Natural gas production from shale gas and tight oil plays as a share of total US gas production is projected to continue to rise in both share and absolute volume because of the large size of the associated resources, which extend over more than 500,000 sq miles.

Offshore natural gas production in the US stays nearly flat over the projection period as production from discoveries generally offsets declines in legacy fields.

Production of coalbed methane gas generally continues to decline through 2050 because of unfavorable economic conditions for producing that resource.

The industrial sector is the largest consumer of gas in the reference case. Major gas consumers in this sector include the chemical industry (where gas is used as a feedstock in the production of methanol and ammonia), industrial heat and power, and LNG export facilities.

Gas used for electric power generation generally increases over the projection period but at a slower rate than in the industrial sector. This growth is supported by the scheduled expiration of renewable tax credits in the mid-2020s.

Gas consumption in the residential and commercial sectors remains largely flat because of efficiency gains and population shifts that counterbalance demand growth.

Although gas use rises in the transportation sector, particularly for freight and marine shipping, it remains a small share of total natural gas consumption, and gas remains a small share of transportation fuel demand.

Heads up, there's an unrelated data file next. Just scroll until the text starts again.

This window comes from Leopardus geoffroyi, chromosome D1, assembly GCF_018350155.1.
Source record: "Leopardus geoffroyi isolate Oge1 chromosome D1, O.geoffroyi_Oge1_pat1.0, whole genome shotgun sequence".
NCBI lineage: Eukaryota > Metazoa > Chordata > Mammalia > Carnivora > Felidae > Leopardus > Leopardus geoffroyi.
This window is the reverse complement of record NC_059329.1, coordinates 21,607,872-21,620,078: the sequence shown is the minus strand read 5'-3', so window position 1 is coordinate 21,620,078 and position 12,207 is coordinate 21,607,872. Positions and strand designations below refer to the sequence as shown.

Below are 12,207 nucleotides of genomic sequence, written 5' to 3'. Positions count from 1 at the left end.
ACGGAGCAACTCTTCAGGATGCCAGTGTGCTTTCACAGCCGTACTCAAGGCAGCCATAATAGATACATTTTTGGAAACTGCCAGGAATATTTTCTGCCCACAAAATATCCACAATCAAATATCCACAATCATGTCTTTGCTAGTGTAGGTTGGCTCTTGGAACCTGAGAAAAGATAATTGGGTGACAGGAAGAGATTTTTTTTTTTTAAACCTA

Net energy exporter

The US could become a net energy exporter by 2020 as domestic oil and gas production remains strong and demand stays relatively flat. Increased production from high oil prices and better-than-expected technology could bring about the change sooner, new US EIA Administrator Linda A. Capuano said.

“The transition is expected to occur more from an increase in energy exports than a decrease in imports,” she said during a Feb. 6 discussion of the 2018 AEO at Johns Hopkins University’s School for Advanced International Studies. “The US could become a globally significant merchant refiner as it imports more crude and exports more products.”

The AEO is more a projection of trends than a forecast because its reference case traditionally reflects existing laws and policies, she noted. In this case, the report’s October 2017 cutoff date meant that impacts from possible production of crude from leases on the Arctic National Wildlife Refuge’s coastal plain were not considered because Congress authorized sales there later in the year as part of the broader tax reform bill.

“We intentionally push limits on some cases to show what could happen under different policies,” Capuano said.

The 2018 AEO predicted that most of the growth in domestic crude production through 2050 will occur mostly as a result of improvements in technology to recover oil from more tight shale formations. It also suggested that the US will become a net gas exporter before 2020, although liquefied natural gas exports levels appear uncertain.

“Relatively large increases in LNG exports are not expected to have much impact on domestic gas prices. Resource and technology assumptions could have a bigger effect,” Capuano said.

Contact Nick Snow at nicks@pennwell.com and Conglin Xu at conglinx@ogjonline.com.